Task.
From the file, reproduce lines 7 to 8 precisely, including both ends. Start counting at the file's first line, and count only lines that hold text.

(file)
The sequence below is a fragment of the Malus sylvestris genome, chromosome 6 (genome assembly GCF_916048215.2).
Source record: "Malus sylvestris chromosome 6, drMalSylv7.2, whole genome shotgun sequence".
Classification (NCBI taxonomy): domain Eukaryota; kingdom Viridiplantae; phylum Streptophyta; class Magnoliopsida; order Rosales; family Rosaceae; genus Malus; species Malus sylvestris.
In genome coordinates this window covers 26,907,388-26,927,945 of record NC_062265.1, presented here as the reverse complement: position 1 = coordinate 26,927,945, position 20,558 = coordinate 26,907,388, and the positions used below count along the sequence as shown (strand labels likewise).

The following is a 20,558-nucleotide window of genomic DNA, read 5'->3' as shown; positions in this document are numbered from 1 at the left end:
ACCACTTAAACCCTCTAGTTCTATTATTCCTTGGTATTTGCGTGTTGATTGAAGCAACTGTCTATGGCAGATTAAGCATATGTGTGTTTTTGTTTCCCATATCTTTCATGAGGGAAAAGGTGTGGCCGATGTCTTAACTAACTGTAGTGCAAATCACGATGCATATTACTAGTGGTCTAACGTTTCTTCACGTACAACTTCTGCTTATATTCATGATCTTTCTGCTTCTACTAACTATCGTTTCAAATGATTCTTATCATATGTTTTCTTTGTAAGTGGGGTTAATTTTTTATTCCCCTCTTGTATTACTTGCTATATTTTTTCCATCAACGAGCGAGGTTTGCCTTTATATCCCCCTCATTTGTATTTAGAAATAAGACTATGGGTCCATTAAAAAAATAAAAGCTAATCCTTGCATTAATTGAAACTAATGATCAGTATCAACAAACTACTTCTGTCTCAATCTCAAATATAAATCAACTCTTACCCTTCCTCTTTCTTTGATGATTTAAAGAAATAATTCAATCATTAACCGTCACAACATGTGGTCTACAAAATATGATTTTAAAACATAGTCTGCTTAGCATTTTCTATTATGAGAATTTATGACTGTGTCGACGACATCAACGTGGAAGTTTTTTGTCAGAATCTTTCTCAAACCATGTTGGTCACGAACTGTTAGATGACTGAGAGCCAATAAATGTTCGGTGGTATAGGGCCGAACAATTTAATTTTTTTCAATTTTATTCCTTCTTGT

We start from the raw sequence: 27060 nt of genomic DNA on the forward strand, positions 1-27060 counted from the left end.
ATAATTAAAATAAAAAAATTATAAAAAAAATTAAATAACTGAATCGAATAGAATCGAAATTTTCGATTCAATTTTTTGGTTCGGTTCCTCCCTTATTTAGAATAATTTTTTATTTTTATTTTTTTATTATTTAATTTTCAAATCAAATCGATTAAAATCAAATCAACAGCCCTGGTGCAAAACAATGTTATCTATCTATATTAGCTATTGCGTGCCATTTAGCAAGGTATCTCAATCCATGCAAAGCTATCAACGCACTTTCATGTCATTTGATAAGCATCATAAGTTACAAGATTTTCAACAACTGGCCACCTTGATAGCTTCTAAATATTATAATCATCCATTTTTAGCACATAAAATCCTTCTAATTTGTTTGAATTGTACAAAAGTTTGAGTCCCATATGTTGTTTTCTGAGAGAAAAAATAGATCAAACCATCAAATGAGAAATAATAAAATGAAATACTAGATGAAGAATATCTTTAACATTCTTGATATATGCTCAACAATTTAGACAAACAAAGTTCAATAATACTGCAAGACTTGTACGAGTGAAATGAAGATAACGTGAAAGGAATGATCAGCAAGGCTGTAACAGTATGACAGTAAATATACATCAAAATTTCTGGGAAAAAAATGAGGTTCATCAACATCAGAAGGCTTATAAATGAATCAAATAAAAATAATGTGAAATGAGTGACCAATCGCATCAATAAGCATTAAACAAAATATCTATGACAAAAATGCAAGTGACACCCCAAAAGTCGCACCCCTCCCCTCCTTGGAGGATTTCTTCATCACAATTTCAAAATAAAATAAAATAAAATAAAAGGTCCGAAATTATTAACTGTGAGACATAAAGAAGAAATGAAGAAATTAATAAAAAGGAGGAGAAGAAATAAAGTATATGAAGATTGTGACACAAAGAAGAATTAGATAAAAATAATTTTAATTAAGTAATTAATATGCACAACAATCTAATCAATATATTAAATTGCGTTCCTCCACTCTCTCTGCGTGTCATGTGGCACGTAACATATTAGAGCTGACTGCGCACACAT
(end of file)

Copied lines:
We start from the raw sequence: 27060 nt of genomic DNA on the forward strand, positions 1-27060 counted from the left end.
ATAATTAAAATAAAAAAATTATAAAAAAAATTAAATAACTGAATCGAATAGAATCGAAATTTTCGATTCAATTTTTTGGTTCGGTTCCTCCCTTATTTAGAATAATTTTTTATTTTTATTTTTTTATTATTTAATTTTCAAATCAAATCGATTAAAATCAAATCAACAGCCCTGGTGCAAAACAATGTTATCTATCTATATTAGCTATTGCGTGCCATTTAGCAAGGTATCTCAATCCATGCAAAGCTATCAACGCACTTTCATGTCATTTGATAAGCATCATAAGTTACAAGATTTTCAACAACTGGCCACCTTGATAGCTTCTAAATATTATAATCATCCATTTTTAGCACATAAAATCCTTCTAATTTGTTTGAATTGTACAAAAGTTTGAGTCCCATATGTTGTTTTCTGAGAGAAAAAATAGATCAAACCATCAAATGAGAAATAATAAAATGAAATACTAGATGAAGAATATCTTTAACATTCTTGATATATGCTCAACAATTTAGACAAACAAAGTTCAATAATACTGCAAGACTTGTACGAGTGAAATGAAGATAACGTGAAAGGAATGATCAGCAAGGCTGTAACAGTATGACAGTAAATATACATCAAAATTTCTGGGAAAAAAATGAGGTTCATCAACATCAGAAGGCTTATAAATGAATCAAATAAAAATAATGTGAAATGAGTGACCAATCGCATCAATAAGCATTAAACAAAATATCTATGACAAAAATGCAAGTGACACCCCAAAAGTCGCACCCCTCCCCTCCTTGGAGGATTTCTTCATCACAATTTCAAAATAAAATAAAATAAAATAAAAGGTCCGAAATTATTAACTGTGAGACATAAAGAAGAAATGAAGAAATTAATAAAAAGGAGGAGAAGAAATAAAGTATATGAAGATTGTGACACAAAGAAGAATTAGATAAAAATAATTTTAATTAAGTAATTAATATGCACAACAATCTAATCAATATATTAAATTGCGTTCCTCCACTCTCTCTGCGTGTCATGTGGCACGTAACATATTAGAGCTGACTGCGCACACAT